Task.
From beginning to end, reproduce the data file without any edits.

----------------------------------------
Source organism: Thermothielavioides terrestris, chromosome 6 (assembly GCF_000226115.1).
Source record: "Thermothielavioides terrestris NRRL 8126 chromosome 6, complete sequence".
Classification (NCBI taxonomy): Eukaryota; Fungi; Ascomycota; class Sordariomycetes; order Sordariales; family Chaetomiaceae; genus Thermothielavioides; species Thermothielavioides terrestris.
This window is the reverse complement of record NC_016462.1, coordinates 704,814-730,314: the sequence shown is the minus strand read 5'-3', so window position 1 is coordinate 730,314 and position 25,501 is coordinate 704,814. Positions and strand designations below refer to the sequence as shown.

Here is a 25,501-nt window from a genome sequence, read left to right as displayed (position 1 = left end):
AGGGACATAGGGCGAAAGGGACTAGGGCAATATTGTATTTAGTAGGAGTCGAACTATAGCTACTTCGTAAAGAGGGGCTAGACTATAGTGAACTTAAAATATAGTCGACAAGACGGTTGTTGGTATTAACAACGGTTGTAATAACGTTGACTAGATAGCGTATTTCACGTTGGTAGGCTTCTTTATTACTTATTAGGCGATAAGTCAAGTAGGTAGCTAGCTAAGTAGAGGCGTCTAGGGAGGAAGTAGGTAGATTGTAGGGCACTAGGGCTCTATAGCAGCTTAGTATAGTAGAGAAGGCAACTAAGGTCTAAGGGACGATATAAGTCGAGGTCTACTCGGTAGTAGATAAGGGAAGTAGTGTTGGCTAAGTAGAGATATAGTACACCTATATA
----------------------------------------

Source organism: Thermothielavioides terrestris, chromosome 6 (assembly GCF_000226115.1).
Source record: "Thermothielavioides terrestris NRRL 8126 chromosome 6, complete sequence".
Classification (NCBI taxonomy): Eukaryota; Fungi; Ascomycota; class Sordariomycetes; order Sordariales; family Chaetomiaceae; genus Thermothielavioides; species Thermothielavioides terrestris.
This window is the reverse complement of record NC_016462.1, coordinates 704,814-730,314: the sequence shown is the minus strand read 5'-3', so window position 1 is coordinate 730,314 and position 25,501 is coordinate 704,814. Positions and strand designations below refer to the sequence as shown.

Here is a 25,501-nt window from a genome sequence, read left to right as displayed (position 1 = left end):
AGGGACATAGGGCGAAAGGGACTAGGGCAATATTGTATTTAGTAGGAGTCGAACTATAGCTACTTCGTAAAGAGGGGCTAGACTATAGTGAACTTAAAATATAGTCGACAAGACGGTTGTTGGTATTAACAACGGTTGTAATAACGTTGACTAGATAGCGTATTTCACGTTGGTAGGCTTCTTTATTACTTATTAGGCGATAAGTCAAGTAGGTAGCTAGCTAAGTAGAGGCGTCTAGGGAGGAAGTAGGTAGATTGTAGGGCACTAGGGCTCTATAGCAGCTTAGTATAGTAGAGAAGGCAACTAAGGTCTAAGGGACGATATAAGTCGAGGTCTACTCGGTAGTAGATAAGGGAAGTAGTGTTGGCTAAGTAGAGATATAGTACACCTATATA